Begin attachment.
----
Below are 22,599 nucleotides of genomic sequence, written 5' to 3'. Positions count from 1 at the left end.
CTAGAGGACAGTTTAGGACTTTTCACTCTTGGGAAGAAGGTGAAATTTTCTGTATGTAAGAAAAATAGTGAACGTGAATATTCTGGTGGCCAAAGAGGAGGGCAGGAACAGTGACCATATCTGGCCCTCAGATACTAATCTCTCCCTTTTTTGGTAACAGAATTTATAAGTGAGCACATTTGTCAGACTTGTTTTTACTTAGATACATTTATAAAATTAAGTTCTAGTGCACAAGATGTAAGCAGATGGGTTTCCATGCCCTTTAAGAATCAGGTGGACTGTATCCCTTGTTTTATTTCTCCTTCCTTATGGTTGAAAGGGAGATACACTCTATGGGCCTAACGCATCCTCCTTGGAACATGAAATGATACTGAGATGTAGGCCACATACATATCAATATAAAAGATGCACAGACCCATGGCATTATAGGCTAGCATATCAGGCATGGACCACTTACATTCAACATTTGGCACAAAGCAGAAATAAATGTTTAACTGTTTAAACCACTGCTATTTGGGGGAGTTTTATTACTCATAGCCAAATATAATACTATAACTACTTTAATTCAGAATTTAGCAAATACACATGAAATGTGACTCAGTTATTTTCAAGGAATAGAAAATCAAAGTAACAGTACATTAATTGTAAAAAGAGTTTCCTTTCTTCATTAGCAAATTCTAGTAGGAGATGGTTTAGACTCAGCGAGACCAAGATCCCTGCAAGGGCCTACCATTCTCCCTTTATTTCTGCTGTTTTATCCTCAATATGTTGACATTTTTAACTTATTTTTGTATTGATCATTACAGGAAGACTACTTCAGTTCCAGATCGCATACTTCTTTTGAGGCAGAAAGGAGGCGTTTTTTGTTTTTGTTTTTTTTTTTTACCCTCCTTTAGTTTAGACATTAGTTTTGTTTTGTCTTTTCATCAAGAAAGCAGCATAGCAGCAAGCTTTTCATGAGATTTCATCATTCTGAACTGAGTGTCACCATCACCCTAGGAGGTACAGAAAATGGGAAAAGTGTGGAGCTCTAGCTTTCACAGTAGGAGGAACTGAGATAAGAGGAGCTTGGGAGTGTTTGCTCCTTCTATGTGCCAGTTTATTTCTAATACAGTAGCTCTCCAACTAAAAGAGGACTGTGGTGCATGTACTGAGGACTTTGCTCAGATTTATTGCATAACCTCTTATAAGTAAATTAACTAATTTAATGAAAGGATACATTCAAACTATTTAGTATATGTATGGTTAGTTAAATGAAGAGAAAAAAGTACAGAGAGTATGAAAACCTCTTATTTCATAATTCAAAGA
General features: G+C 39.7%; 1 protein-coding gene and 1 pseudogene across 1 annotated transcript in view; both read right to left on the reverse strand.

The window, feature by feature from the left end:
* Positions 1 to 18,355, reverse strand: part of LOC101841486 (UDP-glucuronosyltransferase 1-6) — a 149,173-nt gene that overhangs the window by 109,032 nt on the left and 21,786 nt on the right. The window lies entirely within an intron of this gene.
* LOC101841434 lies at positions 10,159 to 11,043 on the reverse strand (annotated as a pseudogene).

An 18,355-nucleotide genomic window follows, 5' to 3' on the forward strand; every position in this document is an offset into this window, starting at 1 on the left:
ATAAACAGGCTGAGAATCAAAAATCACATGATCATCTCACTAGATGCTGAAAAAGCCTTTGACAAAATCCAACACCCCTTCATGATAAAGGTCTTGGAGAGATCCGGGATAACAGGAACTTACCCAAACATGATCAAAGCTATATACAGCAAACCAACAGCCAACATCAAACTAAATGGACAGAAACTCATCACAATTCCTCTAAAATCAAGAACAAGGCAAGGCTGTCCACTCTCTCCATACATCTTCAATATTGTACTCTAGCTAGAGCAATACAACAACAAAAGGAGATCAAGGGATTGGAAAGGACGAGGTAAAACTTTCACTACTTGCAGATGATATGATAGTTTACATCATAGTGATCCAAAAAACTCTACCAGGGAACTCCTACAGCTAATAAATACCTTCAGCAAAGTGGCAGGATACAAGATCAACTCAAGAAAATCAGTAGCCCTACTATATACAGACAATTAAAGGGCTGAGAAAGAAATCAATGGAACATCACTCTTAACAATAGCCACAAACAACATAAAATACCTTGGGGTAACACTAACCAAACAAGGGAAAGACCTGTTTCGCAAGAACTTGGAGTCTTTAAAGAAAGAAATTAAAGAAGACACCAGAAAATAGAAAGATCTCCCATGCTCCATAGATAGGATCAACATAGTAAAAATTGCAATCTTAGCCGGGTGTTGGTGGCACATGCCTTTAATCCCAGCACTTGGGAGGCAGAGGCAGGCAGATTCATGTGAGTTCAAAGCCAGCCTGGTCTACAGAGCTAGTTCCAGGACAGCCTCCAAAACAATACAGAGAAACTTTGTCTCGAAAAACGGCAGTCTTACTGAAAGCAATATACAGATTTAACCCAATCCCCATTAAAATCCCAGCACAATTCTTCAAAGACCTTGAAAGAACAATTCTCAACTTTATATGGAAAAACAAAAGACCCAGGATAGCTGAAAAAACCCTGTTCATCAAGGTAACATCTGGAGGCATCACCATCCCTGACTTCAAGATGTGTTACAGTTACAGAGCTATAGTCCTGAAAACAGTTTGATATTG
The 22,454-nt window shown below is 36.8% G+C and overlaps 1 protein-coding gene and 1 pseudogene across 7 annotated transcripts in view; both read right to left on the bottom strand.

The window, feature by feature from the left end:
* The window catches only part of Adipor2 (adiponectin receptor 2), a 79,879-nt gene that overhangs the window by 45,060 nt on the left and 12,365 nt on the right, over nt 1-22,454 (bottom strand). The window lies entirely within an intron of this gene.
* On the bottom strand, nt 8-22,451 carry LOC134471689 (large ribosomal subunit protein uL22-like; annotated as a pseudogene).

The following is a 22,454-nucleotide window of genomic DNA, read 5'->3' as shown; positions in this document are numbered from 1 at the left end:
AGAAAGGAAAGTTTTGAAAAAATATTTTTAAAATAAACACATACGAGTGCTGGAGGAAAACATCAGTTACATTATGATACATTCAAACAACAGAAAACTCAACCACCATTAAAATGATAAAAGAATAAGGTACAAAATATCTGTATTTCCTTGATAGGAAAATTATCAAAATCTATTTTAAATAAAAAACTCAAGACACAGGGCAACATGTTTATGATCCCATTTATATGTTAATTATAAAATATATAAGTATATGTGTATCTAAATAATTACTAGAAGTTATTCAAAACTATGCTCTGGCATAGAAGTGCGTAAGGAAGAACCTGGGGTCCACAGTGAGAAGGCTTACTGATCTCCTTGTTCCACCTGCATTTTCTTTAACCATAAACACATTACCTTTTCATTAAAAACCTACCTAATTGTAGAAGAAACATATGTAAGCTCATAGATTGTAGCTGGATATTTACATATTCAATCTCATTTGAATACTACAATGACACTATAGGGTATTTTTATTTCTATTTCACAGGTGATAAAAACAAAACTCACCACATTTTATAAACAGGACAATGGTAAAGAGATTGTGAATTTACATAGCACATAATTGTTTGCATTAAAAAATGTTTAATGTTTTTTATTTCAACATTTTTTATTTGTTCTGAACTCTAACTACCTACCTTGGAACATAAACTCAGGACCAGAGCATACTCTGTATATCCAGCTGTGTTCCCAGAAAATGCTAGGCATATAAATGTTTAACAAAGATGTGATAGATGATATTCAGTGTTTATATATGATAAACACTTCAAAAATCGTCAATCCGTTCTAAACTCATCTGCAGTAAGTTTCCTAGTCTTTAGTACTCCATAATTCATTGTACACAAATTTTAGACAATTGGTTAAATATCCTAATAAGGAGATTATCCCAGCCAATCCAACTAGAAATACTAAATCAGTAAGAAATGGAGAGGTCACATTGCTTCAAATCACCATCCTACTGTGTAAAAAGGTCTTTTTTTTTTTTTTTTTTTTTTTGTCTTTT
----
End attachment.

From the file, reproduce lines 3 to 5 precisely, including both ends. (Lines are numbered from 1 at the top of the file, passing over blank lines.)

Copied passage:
General features: G+C 39.7%; 1 protein-coding gene and 1 pseudogene across 1 annotated transcript in view; both read right to left on the reverse strand.

The window, feature by feature from the left end:
* Positions 1 to 18,355, reverse strand: part of LOC101841486 (UDP-glucuronosyltransferase 1-6) — a 149,173-nt gene that overhangs the window by 109,032 nt on the left and 21,786 nt on the right. The window lies entirely within an intron of this gene.